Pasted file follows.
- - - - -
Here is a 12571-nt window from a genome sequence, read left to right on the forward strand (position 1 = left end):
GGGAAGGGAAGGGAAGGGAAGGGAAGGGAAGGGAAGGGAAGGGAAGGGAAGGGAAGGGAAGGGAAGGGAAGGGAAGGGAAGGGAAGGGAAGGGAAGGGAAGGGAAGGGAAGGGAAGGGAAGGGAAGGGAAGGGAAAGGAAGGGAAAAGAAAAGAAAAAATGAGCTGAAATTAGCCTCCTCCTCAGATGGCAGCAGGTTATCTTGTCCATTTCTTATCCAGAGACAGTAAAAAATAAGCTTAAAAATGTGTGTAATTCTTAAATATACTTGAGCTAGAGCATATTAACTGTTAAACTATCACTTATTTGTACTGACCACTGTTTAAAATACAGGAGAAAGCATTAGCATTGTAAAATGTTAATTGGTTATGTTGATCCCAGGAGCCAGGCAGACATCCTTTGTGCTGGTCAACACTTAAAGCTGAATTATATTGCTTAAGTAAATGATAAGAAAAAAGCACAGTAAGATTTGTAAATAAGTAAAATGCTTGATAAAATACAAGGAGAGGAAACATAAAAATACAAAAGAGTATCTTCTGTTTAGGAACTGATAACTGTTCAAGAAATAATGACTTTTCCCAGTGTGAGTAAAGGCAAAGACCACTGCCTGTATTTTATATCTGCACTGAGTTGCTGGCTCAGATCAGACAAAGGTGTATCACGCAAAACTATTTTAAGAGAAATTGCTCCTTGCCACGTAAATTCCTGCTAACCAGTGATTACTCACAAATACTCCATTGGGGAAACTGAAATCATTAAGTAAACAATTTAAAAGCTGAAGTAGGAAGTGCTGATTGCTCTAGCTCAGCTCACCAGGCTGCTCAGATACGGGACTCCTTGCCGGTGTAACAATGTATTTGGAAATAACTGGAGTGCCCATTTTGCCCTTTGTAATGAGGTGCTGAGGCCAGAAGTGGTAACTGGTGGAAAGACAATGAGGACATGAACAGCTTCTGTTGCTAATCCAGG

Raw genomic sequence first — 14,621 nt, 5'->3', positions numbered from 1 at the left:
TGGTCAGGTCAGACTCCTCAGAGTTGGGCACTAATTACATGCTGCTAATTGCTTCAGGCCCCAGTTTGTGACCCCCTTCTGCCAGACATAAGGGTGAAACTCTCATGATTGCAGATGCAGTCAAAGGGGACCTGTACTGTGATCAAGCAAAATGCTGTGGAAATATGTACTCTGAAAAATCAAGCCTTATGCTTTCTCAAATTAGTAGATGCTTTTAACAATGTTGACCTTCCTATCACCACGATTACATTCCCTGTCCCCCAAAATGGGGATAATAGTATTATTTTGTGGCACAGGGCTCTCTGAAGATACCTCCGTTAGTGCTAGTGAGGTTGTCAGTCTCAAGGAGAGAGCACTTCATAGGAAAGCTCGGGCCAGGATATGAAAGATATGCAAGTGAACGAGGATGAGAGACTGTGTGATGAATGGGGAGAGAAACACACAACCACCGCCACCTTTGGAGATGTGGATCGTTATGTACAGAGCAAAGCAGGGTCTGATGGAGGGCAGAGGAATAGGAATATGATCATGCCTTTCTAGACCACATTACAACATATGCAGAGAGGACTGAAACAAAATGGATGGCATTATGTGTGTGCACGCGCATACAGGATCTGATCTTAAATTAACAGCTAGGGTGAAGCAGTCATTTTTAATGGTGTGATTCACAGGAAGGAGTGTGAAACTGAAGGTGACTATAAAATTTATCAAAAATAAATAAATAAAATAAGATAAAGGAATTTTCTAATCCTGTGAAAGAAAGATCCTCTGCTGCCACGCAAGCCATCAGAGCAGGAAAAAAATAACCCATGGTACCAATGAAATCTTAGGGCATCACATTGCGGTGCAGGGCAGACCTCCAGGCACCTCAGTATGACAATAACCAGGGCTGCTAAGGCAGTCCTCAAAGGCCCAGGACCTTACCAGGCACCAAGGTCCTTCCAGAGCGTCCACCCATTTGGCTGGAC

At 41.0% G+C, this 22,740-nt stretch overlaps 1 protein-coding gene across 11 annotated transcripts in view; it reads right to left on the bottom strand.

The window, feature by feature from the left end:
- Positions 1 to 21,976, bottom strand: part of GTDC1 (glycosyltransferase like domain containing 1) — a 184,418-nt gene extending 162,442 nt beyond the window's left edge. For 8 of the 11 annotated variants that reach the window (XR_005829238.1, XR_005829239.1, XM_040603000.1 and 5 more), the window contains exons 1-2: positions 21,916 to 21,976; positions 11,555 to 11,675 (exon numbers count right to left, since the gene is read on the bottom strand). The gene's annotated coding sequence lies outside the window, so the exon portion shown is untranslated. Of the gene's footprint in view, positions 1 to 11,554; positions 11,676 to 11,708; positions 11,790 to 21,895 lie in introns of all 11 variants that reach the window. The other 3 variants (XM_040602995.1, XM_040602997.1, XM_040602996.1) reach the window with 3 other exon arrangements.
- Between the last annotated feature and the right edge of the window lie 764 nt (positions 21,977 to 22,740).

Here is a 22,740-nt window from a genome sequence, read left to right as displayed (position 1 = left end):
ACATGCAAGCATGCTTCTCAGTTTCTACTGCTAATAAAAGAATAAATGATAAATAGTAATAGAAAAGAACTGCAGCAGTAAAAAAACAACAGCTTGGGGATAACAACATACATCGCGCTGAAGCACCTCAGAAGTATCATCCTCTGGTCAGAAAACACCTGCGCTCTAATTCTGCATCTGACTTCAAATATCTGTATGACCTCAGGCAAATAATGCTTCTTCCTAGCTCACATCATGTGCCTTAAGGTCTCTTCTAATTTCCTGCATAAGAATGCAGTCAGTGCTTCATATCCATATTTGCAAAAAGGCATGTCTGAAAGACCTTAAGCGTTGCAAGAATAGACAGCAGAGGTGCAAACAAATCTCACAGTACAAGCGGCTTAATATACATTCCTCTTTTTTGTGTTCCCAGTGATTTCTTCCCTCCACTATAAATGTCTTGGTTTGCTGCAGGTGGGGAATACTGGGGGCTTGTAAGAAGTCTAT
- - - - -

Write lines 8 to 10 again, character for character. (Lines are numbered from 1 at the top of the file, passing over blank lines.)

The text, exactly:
- Between the last annotated feature and the right edge of the window lie 764 nt (positions 21,977 to 22,740).

Here is a 22,740-nt window from a genome sequence, read left to right as displayed (position 1 = left end):
ACATGCAAGCATGCTTCTCAGTTTCTACTGCTAATAAAAGAATAAATGATAAATAGTAATAGAAAAGAACTGCAGCAGTAAAAAAACAACAGCTTGGGGATAACAACATACATCGCGCTGAAGCACCTCAGAAGTATCATCCTCTGGTCAGAAAACACCTGCGCTCTAATTCTGCATCTGACTTCAAATATCTGTATGACCTCAGGCAAATAATGCTTCTTCCTAGCTCACATCATGTGCCTTAAGGTCTCTTCTAATTTCCTGCATAAGAATGCAGTCAGTGCTTCATATCCATATTTGCAAAAAGGCATGTCTGAAAGACCTTAAGCGTTGCAAGAATAGACAGCAGAGGTGCAAACAAATCTCACAGTACAAGCGGCTTAATATACATTCCTCTTTTTTGTGTTCCCAGTGATTTCTTCCCTCCACTATAAATGTCTTGGTTTGCTGCAGGTGGGGAATACTGGGGGCTTGTAAGAAGTCTAT